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Saturday, February 13, 2010

What heavy rain looks like.

I know lots of people have had heavy rain recently (at least in NSW).
But I had to chuckle (just a bit) at the reports of apparent torrential rain in the northern and northern beach suburbs of Sydney last night. They got close to 100 mm, and in some cases, most of that fell within an hour. That can make for a messy situation, I do understand. But to listen to the ABC radio this morning, one would have thought it was the end of the earth.

Society needs to understand that we need to build to match the conditions. And with Climate Change, our weather "events" are become more and more extreme.

Roofs of nightclubs and supermarkets which collapse under such rain are simply not built adequately, or more likely, their drainage is not adequately maintained. But somehow, "God" is supposedly to blame. I disagree. Poor foresight by planners, and builder shortcuts and lousy or even corrupt Council admistration and the inspection and/or approvals process is where I would lay the blame.

I hope Tony Kelly MP, NSW Minister for Planning, and Frank Sartor MP, NSW Minister for Climate Change and the Environment, are reading.

Anyway, as the weather is against me, still, I thought I would publish two photos of what real Robertson rain looks like.
This is the normal view from the back deck. The Power Pylon, just visible in the distance (about 600 metres away) will be familiar to regular readers. Strangely, the rain was coming from a light coloured sky. It was definitely not a thunder storm - which is why it managed to keep going for so many hours on Thursday of last week. It was genuinely post-cyclonic rain, the remains of a cyclone washing down the Queensland and then the NSW coast. When these low pressure cells arrive over the Illawarra Escarpment, they seem to intensify again. The effect are accentuated, of course, by our proximity to the coast, and our altitude.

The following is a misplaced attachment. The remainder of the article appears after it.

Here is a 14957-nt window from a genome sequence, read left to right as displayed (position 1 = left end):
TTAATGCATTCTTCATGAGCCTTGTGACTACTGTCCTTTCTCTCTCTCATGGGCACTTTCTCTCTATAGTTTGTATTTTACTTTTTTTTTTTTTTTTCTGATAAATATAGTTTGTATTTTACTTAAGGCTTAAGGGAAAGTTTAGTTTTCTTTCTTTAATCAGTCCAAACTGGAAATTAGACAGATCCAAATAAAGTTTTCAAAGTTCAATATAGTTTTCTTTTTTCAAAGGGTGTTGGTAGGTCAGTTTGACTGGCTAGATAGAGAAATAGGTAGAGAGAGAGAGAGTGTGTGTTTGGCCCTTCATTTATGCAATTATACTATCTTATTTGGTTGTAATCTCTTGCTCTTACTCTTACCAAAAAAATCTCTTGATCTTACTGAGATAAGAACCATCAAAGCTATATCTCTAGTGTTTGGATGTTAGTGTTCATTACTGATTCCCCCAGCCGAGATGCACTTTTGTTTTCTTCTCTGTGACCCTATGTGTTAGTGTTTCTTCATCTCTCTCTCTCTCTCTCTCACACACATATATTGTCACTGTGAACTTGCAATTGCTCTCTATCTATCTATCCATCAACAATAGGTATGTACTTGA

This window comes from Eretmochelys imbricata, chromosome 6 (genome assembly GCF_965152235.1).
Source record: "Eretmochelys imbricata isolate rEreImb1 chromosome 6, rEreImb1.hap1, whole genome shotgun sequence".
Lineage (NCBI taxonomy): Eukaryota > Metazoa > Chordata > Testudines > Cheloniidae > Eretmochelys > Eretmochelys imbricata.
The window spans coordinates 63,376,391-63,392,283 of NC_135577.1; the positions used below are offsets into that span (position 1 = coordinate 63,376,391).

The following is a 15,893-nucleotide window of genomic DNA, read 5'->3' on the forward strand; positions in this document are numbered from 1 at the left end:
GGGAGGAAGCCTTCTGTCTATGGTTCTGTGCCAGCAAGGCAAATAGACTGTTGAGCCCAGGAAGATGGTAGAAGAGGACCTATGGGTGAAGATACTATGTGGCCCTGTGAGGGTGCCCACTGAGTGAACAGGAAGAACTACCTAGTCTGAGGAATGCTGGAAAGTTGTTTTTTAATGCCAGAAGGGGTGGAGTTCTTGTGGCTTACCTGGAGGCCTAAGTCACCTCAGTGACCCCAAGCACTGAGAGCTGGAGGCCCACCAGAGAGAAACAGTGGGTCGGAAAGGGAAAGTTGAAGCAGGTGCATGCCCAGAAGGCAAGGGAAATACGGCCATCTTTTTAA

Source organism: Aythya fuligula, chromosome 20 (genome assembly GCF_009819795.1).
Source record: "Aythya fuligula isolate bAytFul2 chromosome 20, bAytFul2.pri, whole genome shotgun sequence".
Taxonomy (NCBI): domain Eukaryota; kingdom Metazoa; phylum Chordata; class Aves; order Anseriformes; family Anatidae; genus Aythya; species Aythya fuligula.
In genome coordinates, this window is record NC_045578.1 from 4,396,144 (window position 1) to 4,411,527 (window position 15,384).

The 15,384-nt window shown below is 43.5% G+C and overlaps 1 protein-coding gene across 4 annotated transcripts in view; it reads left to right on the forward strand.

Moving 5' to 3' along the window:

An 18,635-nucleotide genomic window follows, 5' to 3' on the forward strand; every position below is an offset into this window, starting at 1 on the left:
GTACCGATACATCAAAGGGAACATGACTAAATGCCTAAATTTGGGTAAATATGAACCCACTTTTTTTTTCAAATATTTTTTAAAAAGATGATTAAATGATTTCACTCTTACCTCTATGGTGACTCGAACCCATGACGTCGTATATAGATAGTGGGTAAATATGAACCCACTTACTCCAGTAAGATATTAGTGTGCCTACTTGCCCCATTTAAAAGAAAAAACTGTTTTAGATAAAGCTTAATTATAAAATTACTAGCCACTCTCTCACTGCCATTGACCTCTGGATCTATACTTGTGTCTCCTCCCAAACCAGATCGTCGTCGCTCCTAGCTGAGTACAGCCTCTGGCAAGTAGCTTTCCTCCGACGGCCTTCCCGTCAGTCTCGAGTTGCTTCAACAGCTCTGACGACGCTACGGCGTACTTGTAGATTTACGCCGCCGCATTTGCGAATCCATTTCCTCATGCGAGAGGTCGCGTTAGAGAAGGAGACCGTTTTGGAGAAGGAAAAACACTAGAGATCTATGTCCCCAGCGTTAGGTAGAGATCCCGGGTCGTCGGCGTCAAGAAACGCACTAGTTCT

It is as if the hills of Robertson reach up their claws and tear the rain out of the clouds. That's what it feels like, to me, anyway.

8 comments:

Snail said...

Is that from ex-TC Olga? Or Neville? I lost track of both of them once they headed south. Those systems generated soooo much rain.

mick said...

We cut down the vegetation. build cities, pave the roads, concrete the yards - and then complain because there is nowhere for the rain to run-off! Where I live the land is so flat that good rain turns it very swampy! Really not a proper place to put in a housing sub-division! The original vegetation was all cleared some years ago. However, I have planted lots of trees, shrubs and palms and have noticed that the "puddles" don't stay around for so long.

Denis Wilson said...

Hi Snail
I was not sure, because they kept moving around, weakening and re-strengthening.
But the Wiki tells me that: "The remnants of ex-tropical cyclone Olga then slowly moved south over the next week and merged with a monsoon trough to produce widespread heavy rainfall across Queensland and NSW, helping to ease long term rainfall deficits over these areas."
The dates fit, too. Olga was the second.
Cheers
Denis

Denis Wilson said...

Hi Mick
You said it: "Really not a proper place to put in a housing sub-division!"
I am sure it is normally pleasant, with good attributes. But Climate Change would make it look better as the Wallum once again. Maybe not a problem in our lifetime.... Lets hope not, eh?
Actually I had in mind the problems experienced in Sydney in the last 48 hours.
Cheers
Denis

Anonymous said...